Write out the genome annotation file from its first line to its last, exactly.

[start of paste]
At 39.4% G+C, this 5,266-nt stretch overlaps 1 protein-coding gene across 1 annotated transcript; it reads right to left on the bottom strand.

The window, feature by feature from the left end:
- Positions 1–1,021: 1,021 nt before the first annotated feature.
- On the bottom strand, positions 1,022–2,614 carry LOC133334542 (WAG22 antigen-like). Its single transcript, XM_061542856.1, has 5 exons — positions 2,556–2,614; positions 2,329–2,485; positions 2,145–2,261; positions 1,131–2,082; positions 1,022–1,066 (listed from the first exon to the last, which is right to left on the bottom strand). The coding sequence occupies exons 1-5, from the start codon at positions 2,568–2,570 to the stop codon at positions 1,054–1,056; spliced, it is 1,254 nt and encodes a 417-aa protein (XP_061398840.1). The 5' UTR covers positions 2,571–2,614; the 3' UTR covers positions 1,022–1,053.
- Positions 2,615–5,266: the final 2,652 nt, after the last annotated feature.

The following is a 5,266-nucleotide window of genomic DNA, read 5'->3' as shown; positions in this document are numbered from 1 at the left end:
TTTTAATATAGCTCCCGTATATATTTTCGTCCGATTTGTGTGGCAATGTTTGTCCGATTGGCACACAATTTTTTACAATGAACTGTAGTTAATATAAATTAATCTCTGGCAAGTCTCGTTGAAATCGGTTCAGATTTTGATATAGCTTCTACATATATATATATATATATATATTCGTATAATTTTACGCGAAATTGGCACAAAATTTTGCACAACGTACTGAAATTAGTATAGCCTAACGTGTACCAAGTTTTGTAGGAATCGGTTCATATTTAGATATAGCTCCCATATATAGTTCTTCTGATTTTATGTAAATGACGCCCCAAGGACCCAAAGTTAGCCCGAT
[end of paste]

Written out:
At 39.4% G+C, this 5,266-nt stretch overlaps 1 protein-coding gene across 1 annotated transcript; it reads right to left on the bottom strand.

The window, feature by feature from the left end:
- Positions 1–1,021: 1,021 nt before the first annotated feature.
- On the bottom strand, positions 1,022–2,614 carry LOC133334542 (WAG22 antigen-like). Its single transcript, XM_061542856.1, has 5 exons — positions 2,556–2,614; positions 2,329–2,485; positions 2,145–2,261; positions 1,131–2,082; positions 1,022–1,066 (listed from the first exon to the last, which is right to left on the bottom strand). The coding sequence occupies exons 1-5, from the start codon at positions 2,568–2,570 to the stop codon at positions 1,054–1,056; spliced, it is 1,254 nt and encodes a 417-aa protein (XP_061398840.1). The 5' UTR covers positions 2,571–2,614; the 3' UTR covers positions 1,022–1,053.
- Positions 2,615–5,266: the final 2,652 nt, after the last annotated feature.

The following is a 5,266-nucleotide window of genomic DNA, read 5'->3' as shown; positions in this document are numbered from 1 at the left end:
TTTTAATATAGCTCCCGTATATATTTTCGTCCGATTTGTGTGGCAATGTTTGTCCGATTGGCACACAATTTTTTACAATGAACTGTAGTTAATATAAATTAATCTCTGGCAAGTCTCGTTGAAATCGGTTCAGATTTTGATATAGCTTCTACATATATATATATATATATATATTCGTATAATTTTACGCGAAATTGGCACAAAATTTTGCACAACGTACTGAAATTAGTATAGCCTAACGTGTACCAAGTTTTGTAGGAATCGGTTCATATTTAGATATAGCTCCCATATATAGTTCTTCTGATTTTATGTAAATGACGCCCCAAGGACCCAAAGTTAGCCCGAT